6 Unexpected Places to Look for Innovative Ideas

Top innovation consultants share their surprising tactics for thinking more creatively and generating great ideas.
January 29, 2014

Want to grow your business in 2014? When it comes to gaining market share and outperforming the competition, the key is innovation.

So how can you create new products or services that will turn your customers into evangelists? And where should you look for those breakthrough ideas?

Here are six tips from prominent innovation consultants to help you flex your creative muscles:

1. Visit an art museum. “Art museums take experiences of the world and capture them in new ways that express the human experience and human potential,” says consultant and speaker Erica Dhawan. “They’re also an unexpected place to match historical realities with ‘new ideas,’ allowing innovators a unique holding place to combine different perspectives. This is why I believe so many companies, like Apple's offices, are designed to feel like an art museum.” Surrounding yourself with art can open up new worlds and new perspectives.

2. Empower your employees. Almost every company has some variation of the “suggestion box.” Come up with the best idea, and you can win a $10 gift card! But that’s not what Charlie Kiefer, co-author of Just Start: Take Action, Embrace Uncertainty, Create the Future, has in mind when he talks about suggestion boxes.

Instead, he says, “Encourage [employees] to find something that would both benefit the firm or its customers and is within their own sphere of influence. Then take a small, safe action in favor of that idea and report the results of the action. This differs from a suggestion box in that the subsequent discussion is around actions taken and the effect they had, not ideas.” Let your employees experiment safely, and then share their knowledge.

3. Take a long drive. Joel Yanowitz, co-founder of Innovation Associates Inc., says it’s important to listen to “those quiet, fleeting thoughts that people have while carrying out routine tasks such as driving, exercising or showering. When asked where they do their most creative, original thinking, many people describe this type of setting. Yet the same people report that they frequently fail to pay attention to and follow up on these ideas.” Don’t let your best ideas get washed away because your brain moved on to something else. Listen carefully and capture them.

4. Go shopping. The grocery store or pharmacy can be a huge source of inspiration, says innovation blogger Deb Mills-Scofield, who also mentors entrepreneurs at Brown University. “I look at very common, everyday things [while] browsing store shelves," she explains. "I look at all the shampoos and see the commonalities in their packaging, marketing, shapes, sizes, as well as the differences. I also ask myself, how could this be improved and how could this be simplified? What does [the product] really need to do instead of what it does? How much of it do I use versus not use?”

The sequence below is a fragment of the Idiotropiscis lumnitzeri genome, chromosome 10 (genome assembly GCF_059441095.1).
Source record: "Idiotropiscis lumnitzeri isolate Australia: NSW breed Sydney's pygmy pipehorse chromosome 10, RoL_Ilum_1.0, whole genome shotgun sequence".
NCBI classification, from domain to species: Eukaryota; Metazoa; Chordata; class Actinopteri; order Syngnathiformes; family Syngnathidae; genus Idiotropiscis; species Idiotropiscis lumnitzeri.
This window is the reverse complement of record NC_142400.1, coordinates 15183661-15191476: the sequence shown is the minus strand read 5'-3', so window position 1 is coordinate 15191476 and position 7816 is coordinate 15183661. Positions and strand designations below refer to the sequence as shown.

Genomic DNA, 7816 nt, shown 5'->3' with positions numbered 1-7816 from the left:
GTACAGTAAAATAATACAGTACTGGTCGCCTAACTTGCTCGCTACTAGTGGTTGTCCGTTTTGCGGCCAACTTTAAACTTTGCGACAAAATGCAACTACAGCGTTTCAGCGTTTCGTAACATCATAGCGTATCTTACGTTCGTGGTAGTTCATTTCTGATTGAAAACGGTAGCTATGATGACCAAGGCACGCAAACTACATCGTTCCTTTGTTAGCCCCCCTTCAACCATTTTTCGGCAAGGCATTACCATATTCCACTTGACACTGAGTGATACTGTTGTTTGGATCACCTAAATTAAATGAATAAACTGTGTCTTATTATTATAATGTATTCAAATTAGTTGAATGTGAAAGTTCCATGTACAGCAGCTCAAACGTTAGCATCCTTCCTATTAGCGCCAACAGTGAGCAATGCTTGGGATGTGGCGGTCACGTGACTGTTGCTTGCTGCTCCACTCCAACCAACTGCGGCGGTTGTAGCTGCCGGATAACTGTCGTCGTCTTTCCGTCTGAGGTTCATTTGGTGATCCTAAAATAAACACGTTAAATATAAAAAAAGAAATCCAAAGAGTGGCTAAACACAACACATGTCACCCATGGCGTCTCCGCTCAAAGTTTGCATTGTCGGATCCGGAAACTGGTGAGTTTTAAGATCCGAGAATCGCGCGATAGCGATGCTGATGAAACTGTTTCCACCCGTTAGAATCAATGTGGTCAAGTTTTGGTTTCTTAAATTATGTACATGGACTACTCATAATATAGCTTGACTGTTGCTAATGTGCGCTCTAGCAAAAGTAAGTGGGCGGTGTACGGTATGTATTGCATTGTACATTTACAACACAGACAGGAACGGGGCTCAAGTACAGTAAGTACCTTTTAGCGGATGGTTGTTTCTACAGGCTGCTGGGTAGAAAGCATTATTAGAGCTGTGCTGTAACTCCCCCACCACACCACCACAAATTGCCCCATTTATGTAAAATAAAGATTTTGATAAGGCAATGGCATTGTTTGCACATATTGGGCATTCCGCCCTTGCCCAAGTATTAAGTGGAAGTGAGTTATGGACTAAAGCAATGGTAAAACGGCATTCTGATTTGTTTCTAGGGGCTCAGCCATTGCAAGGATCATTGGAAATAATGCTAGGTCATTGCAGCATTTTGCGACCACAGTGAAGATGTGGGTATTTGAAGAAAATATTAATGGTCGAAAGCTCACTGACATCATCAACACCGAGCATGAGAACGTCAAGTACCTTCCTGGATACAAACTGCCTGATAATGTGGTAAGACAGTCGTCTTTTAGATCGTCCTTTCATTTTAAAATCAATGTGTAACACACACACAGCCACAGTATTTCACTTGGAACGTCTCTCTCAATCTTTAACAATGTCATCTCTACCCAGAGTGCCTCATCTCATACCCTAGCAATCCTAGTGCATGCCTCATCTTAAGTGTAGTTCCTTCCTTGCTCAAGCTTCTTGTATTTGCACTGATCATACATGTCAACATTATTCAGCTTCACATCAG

5. Find the right metaphor. Mills-Scofield also likes to ponder what she can learn from natural systems. “When I think about networking, I look at how our world is a network,” she says. “There is the network of roots underground, and they tie together to survive and grow. The body is also a series of inter-dependent networks—cardio, renal, respiratory, endocrine, etc. I see the patterns and relationships. I look at systems like education or health care and see how they work or don't and how recombining them could create new solutions.”

In other words, what can you learn about your networking challenge by looking at the human body or a forest? Ponder that long enough, and innovative ideas are sure to come.

6. Freak yourself out. “Seek the discomfort, and find where things don’t feel right,” advises Sasha Strauss, founder and managing director of brand strategy firm Innovation Protocol. Innovation is about creating something new, interesting and valuable. By definition, it hasn’t been done before, so your idea may initially seem out-of-the-box or disruptive. But as long as it doesn’t go too far (harming others or your brand), Strauss believes you should push the envelope. “Incite fear or anxiety,” he says, “and find solutions amidst the discomfort.”

Genuinely innovative ideas aren’t easy to come by, but we can all benefit from them. That’s why it’s important to get in the habit of stretching yourself creatively by putting yourself in new situations that can spark the connections you need. By following these six strategies, 2014 might become your most innovative year yet.

Dorie Clark is a marketing strategist who teaches at Duke University’s Fuqua School of Business. Learn more about her new book, Reinventing You: Define Your Brand, Imagine Your Future (Harvard Business Review Press), and follow her on Twitter.

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